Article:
Samsung Comments Make New Note 10.1 Specs Sound Really Likely

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Of all of Samsung’s upcoming Android tablets, the Galaxy Note 10.1, with the same S Pen stylus technology of the original 5.3-inch Note, is arguably the most intriguing. The manufacturer announced the tablet back at the Mobile World Congress, and had plenty of hardware specs to share. What we heard made the Note 10.1 out to be a bit of a mid-range tablet, with a dual-core 1.4GHz Exynos and a 1280 x 800 resolution that seemed just a smidge low for a 10.1-inch device. It’s looking more and more likely, though, that Samsung is giving the Note 10.1 a pre-release makeover, and possibly turning it into a higher-end device.

We looked at a rumor last week to just that effect, claiming that Samsung was delaying the Note 10.1’s release plans in order to outfit the tablet with one of its new quad-core Exynos components. While Samsung hasn’t commented on that specific theory, it has made recent statements that seem to confirm that the general idea of some kind of Note 10.1 hardware adjustment is happening.

A Samsung spokesperson yesterday reportedly stated that the Note 10.1’s hardware specs may be changing from what the company revealed back in February. While the company didn’t 100% confirm that such changes are coming, even mentioning the possibility to the press sounds like strong support that at least something is going to be different. It may be the processor, like we talked about, or maybe even another component (like that display).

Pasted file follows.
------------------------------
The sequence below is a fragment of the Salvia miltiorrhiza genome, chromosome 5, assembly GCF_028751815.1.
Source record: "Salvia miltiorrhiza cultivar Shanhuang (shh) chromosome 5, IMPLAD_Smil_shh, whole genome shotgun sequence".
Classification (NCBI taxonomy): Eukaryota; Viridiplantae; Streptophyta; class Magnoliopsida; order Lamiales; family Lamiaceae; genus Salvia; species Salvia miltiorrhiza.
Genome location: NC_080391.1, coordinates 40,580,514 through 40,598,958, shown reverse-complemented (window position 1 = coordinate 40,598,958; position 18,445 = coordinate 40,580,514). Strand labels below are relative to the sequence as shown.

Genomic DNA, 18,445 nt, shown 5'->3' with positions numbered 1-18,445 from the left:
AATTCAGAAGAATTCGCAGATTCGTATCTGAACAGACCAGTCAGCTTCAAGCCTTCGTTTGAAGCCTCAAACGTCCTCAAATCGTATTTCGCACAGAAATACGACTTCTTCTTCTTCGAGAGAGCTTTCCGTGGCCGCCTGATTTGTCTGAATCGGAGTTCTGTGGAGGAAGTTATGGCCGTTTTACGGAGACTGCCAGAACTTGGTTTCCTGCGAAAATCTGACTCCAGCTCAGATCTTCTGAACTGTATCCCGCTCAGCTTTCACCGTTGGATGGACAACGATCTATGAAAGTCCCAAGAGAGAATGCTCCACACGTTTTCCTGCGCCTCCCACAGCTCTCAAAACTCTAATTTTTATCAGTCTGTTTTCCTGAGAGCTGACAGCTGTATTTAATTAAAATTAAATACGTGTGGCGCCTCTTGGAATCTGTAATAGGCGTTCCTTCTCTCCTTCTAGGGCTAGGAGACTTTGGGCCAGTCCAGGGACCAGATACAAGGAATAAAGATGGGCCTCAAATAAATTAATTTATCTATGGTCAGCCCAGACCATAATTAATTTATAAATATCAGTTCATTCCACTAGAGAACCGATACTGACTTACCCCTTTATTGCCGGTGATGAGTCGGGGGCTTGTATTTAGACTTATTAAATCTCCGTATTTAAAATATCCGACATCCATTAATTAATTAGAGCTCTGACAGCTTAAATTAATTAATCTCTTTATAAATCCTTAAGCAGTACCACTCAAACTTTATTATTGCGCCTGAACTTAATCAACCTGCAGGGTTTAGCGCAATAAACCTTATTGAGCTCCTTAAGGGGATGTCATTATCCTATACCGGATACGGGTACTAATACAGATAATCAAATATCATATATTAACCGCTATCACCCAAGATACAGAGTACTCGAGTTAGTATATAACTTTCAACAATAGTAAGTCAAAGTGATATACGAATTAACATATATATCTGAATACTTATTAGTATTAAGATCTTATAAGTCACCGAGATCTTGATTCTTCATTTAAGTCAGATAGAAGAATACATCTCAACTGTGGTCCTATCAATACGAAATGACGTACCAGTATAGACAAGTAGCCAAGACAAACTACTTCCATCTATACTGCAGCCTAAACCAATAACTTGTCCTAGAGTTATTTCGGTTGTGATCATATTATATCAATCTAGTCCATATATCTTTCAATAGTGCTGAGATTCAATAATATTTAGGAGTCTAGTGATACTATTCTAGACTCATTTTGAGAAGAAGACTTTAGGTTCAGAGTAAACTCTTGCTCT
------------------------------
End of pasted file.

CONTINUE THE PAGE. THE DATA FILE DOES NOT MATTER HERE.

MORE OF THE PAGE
If you could tweak the hardware of the Note 10.1 before it gets here, what changes would you make?

Source: The Verge

Via: Sammy Hub

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About The Author
Stephen Schenck

Stephen has been writing about electronics since 2008, which only serves to frustrate him that he waited so long to combine his love of gadgets and his degree in writing. In his spare time, he collects console and arcade game hardware, is a motorcycle enthusiast, and enjoys trapping blue crabs. Stephen’s first mobile device was a 624 MHz Dell Axim X30, which he’s convinced is still a viable platform. Stephen longs for a market where phones are sold independently of service, and bandwidth is cheap and plentiful; he’s not holding his breath. In the meantime, he devours smartphone news and tries to sort out the juicy bits

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